What if buyers of businesses cannot come up with their required equity injections? There are a number of options, including the borrower tapping into the equity in his or her home by taking out a home equity line of credit (HELOC). If a buyer has other outside sources of income—for example, a spouse who works or investment properties that produce income—the borrower can show that the repayment of that HELOC is not reliant on the business’ profits to service the debt associated with the HELOC and the money borrowed can be counted toward the 10 percent minimum equity requirement. Any amounts buyers borrow that they can repay outside of the business cash flow are considered equity, and can help borrowers reach the required equity injection.

There are situations where sellers may be willing to carry more than 5 percent. This often comes up when they want to sell the family business to their children. There are many creative solutions to this. A good business broker can walk you through how that would work. For more information on selling to the next generation, check out our post titled, “Funding Ownership Transfers: Transfer to the Next Generation.”

SBA loans can also offer an advantage when it comes to terms and conditions of the loan. Using the average terms and conditions for the market right now, the buyers would have roughly a seven percent interest rate with either a conventional loan or the SBA 7(a) program. The amortization for a traditional bank loan is typically five years. This often requires the business to go through another round of bank financing to refinance the balance due in five years. If the economy and the business are struggling, refinancing the loan could be problematic.

Compare that to an SBA loan, which has a 10-year amortization. The monthly payment for a traditional loan of $1.12M would be approximately $22,000, whereas for an SBA the loan of $2.52M the payment would be approximately $29,000 a month (see the table below to compare loan payments). While the payment on the SBA loan is larger, the amount the purchaser has borrowed is twice as large. Buyers of businesses can benefit from SBA financing in a variety of ways.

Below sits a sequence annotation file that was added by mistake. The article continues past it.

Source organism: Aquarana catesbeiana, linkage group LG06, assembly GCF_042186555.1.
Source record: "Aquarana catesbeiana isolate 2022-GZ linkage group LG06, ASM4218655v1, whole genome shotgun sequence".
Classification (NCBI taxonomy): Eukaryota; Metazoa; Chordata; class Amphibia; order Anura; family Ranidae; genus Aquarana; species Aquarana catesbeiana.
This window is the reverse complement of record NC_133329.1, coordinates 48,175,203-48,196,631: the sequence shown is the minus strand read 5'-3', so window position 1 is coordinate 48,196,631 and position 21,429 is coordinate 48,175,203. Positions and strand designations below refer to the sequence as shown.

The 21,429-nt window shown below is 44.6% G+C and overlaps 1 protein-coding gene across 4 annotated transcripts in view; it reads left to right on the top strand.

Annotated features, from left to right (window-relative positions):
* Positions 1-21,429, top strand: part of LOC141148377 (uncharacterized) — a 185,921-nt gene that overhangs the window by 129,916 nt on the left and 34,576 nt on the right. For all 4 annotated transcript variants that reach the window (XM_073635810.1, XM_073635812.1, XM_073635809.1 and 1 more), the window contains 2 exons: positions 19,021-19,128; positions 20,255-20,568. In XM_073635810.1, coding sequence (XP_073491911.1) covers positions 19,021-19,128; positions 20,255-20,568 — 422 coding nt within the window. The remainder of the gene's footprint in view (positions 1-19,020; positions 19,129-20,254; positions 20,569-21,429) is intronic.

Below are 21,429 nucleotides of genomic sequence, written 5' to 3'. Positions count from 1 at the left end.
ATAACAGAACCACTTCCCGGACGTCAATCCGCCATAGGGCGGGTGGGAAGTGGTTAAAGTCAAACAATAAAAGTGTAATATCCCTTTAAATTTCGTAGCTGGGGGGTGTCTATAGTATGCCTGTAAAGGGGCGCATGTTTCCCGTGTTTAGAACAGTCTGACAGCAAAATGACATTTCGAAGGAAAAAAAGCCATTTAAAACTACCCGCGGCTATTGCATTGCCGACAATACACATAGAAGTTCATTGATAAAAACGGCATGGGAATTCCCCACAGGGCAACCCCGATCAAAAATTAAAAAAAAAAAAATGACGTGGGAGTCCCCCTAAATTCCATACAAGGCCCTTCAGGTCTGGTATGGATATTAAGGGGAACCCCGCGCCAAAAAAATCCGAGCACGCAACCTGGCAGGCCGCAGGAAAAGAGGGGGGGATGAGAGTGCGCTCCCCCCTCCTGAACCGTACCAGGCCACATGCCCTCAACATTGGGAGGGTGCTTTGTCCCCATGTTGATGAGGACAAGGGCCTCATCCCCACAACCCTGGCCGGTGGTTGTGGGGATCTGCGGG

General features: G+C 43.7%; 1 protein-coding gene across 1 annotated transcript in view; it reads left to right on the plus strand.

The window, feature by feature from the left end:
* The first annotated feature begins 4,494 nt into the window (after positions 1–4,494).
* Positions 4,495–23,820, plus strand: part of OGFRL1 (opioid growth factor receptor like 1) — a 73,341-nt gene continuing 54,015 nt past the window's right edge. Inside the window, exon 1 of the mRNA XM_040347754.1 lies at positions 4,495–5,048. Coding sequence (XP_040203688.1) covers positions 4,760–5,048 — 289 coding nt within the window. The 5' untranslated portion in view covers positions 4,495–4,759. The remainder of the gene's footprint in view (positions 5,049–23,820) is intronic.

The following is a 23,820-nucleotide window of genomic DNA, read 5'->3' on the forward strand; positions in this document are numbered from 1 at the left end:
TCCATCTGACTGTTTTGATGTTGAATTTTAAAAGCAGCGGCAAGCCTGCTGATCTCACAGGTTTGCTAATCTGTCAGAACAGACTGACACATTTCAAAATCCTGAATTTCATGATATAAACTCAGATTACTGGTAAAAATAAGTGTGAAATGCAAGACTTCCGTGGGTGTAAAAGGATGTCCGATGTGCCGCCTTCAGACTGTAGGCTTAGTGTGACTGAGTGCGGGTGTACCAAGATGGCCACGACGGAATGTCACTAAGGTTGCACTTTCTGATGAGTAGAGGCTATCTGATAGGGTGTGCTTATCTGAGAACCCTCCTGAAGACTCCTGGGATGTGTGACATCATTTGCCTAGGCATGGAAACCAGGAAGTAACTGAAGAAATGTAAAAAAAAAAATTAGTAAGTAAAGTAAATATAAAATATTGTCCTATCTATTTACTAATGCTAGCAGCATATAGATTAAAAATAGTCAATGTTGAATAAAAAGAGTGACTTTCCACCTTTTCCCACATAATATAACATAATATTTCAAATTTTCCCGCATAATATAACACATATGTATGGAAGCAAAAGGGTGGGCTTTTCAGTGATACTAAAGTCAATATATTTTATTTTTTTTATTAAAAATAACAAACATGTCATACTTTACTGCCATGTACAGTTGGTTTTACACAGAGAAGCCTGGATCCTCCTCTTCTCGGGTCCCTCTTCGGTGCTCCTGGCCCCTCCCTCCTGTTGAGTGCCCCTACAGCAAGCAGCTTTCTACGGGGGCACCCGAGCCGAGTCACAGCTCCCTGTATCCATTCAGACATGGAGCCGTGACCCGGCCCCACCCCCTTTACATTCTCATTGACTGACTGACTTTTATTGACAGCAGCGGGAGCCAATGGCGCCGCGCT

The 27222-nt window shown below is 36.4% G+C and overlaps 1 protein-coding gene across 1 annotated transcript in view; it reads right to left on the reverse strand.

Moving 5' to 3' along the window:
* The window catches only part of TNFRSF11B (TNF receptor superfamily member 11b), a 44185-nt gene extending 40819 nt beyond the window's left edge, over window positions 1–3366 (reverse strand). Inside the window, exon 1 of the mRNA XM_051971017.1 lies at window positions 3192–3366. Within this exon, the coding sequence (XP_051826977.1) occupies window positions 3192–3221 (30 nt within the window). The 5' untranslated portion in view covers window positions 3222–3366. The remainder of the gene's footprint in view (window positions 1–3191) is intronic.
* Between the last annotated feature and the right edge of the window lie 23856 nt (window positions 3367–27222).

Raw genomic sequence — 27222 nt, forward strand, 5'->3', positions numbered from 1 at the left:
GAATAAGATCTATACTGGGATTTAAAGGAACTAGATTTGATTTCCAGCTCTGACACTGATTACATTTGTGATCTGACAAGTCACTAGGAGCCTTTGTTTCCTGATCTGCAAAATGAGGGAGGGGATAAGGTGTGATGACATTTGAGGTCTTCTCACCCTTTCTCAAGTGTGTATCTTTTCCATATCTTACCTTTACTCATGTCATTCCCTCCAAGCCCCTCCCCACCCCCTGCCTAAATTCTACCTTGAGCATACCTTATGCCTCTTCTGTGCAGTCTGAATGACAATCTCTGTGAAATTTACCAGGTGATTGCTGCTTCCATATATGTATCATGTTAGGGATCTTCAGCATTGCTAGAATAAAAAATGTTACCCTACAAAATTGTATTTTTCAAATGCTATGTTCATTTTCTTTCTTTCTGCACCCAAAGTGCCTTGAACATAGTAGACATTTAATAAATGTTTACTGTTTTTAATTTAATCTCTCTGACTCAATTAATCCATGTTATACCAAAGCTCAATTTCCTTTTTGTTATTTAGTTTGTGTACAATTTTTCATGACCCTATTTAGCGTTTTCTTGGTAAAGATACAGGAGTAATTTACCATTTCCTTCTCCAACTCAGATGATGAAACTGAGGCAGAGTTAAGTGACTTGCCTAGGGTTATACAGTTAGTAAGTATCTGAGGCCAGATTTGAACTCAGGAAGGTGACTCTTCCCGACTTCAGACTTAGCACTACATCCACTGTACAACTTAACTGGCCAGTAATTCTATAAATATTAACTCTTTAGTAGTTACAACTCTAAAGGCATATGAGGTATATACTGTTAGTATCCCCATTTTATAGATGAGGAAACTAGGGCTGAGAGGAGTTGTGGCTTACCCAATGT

Comparing loan payments:


Why SBA?

The SBA provides a much more stable operating environment for the business because the cost of financing the loan is more manageable due to the longer payment amortization. When you consider that the SBA borrower did not have to come up with an additional $840,000 (which is the difference between the 40 percent down of $1.1M with the traditional transaction and the $280,000 with the SBA sample), it is because of this cash preservation that the business is in a much more financially secure position. This helps protect the “golden goose” for the next generation.

One of the complaints people have about SBA loans is that there are too many fees, but it is important to compare “apples to apples” to compute what they will really cost you. SBA loans can provide stability when it comes to fees. This becomes clear if you compare an SBA loan with a 10-year amortization to the fees of a loan due in three to five years. Fees could double or even triple during the life of a traditional loan due to the need to get re-approved one to two more times over that 10-year period. This will simply not happen with an SBA loan, due to the 10-year term of the loan.

Additionally, there are no prepayment penalties with an SBA loan to finance a change in ownership. With a conventional bank loan, there are prepayment penalties. Usually, these will cost in the range of one to three percent of the outstanding bank loan balance.

As you can see, there are many nuances in SBA lending, and it is important to work with a banker who understands them. A banker experienced in SBA lending can help come up with creative solutions to finding the cash the buyer needs to put in to meet its minimum threshold. Many less experienced bankers don’t know that the buyer does not have to personally come up with the equity injection. It can be a gift from a direct family member, or it can be an injection from a minority partner. Anybody who purchases less than 20 percent ownership does not have to provide a personal guarantee.


Loans guaranteed by the SBA range from small to large, with the maximum loan size of $5M in the 7(a) program. For a business acquisition, the loan can be amortized for up to 10 years. To learn more about the SBA program, download the new book, titled How to Fund Ownership Transfers Using the SBA, coauthored by Sherrill Stockton, head of underwriting at Live Oak Bank and David Ryan, president of Upton Financial Group, Inc.

To learn more about Live Oak Bank’s M&A financing team, visit our website.